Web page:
Search
Close this search box.

Final 2024 Health Care Rights Rule

Last Friday, the Office for Civil Rights at the U.S. Department of Health & Human Services (HHS OCR) finalized changes to regulations implementing the Health Care Rights Law (HCRL), also known as Section 1557 of the Affordable Care Act. Justice in Aging applauds HHS OCR for restoring and further strengthening vital anti-discrimination and language access protections.

Older adults, especially people of color, immigrants, people with limited English proficiency (LEP), people with disabilities, and LGBTQ+ individuals, often face discrimination in health care settings that leads to poorer health outcomes. The HCRL and its implementing regulations are critical to preventing and redressing such discrimination.

The Biden Administration’s HCRL rule restores a foundation to empower older adults to know and realize their rights and to progress towards ending discrimination and addressing health inequities resulting from overt and structural racism, sexism, ageism, ableism, homophobia, transphobia, and xenophobia. In making these changes, HHS OCR cited a robust record of discrimination and health disparities, including the experiences of older adults. Highlights of the final rule include:

  • Restoring and improving notices that inform people of their right to language services and accessibility services at no cost. In 2021, Justice in Aging filed a lawsuit on behalf of Chinatown Service Center and St. Barnabas Senior Services, community-based organizations that provide social services to older adults with LEP, challenging the Trump Administration’s 1557 rule that eliminated the notice of rights and in-language tagline requirements. In restoring in-language notices, the Biden Administration’s final rule cites our lawsuit and discusses the importance of these notices to older adults with LEP:Litigants in Chinatown Services Center … raised specific concerns that older members of the Asian American, Native Hawaiian, and Pacific Islander community, who have high rates of limited English proficiency, experienced disparities because they are not aware of their right to receive language assistance services or how to raise a concern when such services are not provided.”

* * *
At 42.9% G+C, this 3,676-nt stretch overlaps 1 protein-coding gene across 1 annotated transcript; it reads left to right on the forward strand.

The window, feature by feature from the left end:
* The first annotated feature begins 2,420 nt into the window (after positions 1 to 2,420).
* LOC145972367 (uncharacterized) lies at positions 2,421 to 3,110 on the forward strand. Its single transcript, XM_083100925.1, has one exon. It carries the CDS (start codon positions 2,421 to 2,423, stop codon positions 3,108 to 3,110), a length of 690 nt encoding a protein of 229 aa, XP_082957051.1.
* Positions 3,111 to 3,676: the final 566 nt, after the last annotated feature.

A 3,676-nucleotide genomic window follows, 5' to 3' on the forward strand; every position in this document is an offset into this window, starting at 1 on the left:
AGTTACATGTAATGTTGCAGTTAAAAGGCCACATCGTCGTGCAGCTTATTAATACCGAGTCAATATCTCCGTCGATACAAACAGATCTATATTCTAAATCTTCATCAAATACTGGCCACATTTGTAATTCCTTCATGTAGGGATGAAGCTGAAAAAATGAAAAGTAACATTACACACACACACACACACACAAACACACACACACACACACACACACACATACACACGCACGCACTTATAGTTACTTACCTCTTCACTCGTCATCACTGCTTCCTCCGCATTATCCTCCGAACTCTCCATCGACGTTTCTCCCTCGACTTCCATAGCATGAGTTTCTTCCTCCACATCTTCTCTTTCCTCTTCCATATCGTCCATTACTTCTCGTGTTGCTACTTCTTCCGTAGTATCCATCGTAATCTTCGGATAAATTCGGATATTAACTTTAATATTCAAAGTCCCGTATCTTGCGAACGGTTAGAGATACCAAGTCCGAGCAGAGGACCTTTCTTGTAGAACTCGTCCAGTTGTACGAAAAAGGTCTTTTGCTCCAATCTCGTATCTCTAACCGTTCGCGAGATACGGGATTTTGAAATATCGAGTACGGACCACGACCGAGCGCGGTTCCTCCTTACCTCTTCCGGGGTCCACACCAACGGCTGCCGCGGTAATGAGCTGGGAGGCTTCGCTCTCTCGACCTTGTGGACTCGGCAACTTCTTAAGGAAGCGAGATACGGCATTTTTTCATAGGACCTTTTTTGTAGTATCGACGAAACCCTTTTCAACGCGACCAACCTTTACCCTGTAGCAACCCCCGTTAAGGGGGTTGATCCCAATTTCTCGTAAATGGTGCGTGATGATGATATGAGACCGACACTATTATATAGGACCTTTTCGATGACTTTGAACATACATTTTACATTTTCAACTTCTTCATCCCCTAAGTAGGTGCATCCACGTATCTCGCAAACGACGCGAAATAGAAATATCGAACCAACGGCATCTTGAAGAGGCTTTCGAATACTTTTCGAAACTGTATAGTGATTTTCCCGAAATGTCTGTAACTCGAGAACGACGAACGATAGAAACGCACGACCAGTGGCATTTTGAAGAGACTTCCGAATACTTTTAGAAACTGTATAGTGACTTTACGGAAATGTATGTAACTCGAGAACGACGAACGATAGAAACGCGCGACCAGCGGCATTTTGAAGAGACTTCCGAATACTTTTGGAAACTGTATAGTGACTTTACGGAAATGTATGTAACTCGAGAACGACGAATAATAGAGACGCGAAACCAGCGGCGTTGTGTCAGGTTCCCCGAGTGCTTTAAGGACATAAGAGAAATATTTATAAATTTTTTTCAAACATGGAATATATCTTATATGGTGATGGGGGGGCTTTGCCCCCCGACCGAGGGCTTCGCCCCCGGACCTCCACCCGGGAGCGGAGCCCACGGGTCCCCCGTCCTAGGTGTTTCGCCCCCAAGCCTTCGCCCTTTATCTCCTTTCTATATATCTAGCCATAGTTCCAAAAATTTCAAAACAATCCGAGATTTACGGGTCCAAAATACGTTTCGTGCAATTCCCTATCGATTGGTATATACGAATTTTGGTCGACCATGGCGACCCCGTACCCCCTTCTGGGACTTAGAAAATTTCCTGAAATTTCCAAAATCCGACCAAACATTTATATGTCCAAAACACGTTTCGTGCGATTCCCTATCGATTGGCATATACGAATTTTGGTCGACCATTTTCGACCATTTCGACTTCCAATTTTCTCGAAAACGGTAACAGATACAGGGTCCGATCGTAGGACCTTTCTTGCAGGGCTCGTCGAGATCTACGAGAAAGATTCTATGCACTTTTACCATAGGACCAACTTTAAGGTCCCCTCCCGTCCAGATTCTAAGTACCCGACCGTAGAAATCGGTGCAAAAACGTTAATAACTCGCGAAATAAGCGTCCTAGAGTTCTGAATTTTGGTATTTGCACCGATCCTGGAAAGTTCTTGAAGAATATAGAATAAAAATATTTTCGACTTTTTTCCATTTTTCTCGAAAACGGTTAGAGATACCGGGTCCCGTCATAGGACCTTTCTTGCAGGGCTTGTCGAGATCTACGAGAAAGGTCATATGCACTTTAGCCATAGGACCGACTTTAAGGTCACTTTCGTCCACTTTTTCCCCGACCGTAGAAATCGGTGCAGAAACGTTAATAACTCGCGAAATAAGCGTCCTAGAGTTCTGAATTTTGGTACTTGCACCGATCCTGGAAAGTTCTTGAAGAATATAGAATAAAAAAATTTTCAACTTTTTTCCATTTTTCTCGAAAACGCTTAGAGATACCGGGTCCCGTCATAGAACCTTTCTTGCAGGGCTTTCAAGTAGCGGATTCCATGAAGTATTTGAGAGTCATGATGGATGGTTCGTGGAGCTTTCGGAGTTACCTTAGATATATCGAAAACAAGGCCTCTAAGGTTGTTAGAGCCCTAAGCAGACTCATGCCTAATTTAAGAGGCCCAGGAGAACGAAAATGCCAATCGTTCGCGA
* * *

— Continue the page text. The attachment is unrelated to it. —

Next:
• Removing barriers to seeking redress for discrimination based on age. First, the final rule explicitly recognizes that 1557 prohibits discrimination on the basis of intersecting identities, citing for example challenges faced by Latino older adults. Second, the rule removes barriers to filing and resolving Section 1557 administrative complaints based on age.
  • Prohibiting all Medicare providers from discriminating on the basis of race, color, national origin, age, sex and disability. The final rule establishes, for the first time, that Medicare Part B payments are a form of federal financial assistance subject to Section 1557, as well as Title VI, Title IX, Section 504, and the Age Discrimination Act.
  • Clarifying that LGBTQI+ individuals are protected by Section 1557’s prohibition against discrimination based on sex. Specifically, the final rule codifies in the regulatory text that sex-based discrimination includes sex characteristics, including intersex traits; pregnancy or related conditions; sexual orientation; gender identity; and sex stereotypes.

HHS OCR’s website has additional resources on the final rule, including a fact sheet available in 17 languages.

Justice in Aging is looking forward to working with HHS and our advocacy partners across the country to implement and enforce this rule and uphold the rights of older adults in accessing health coverage and services. We will provide additional analysis and HCRL resources for aging advocates in the coming weeks.

Related Resources

Skip to content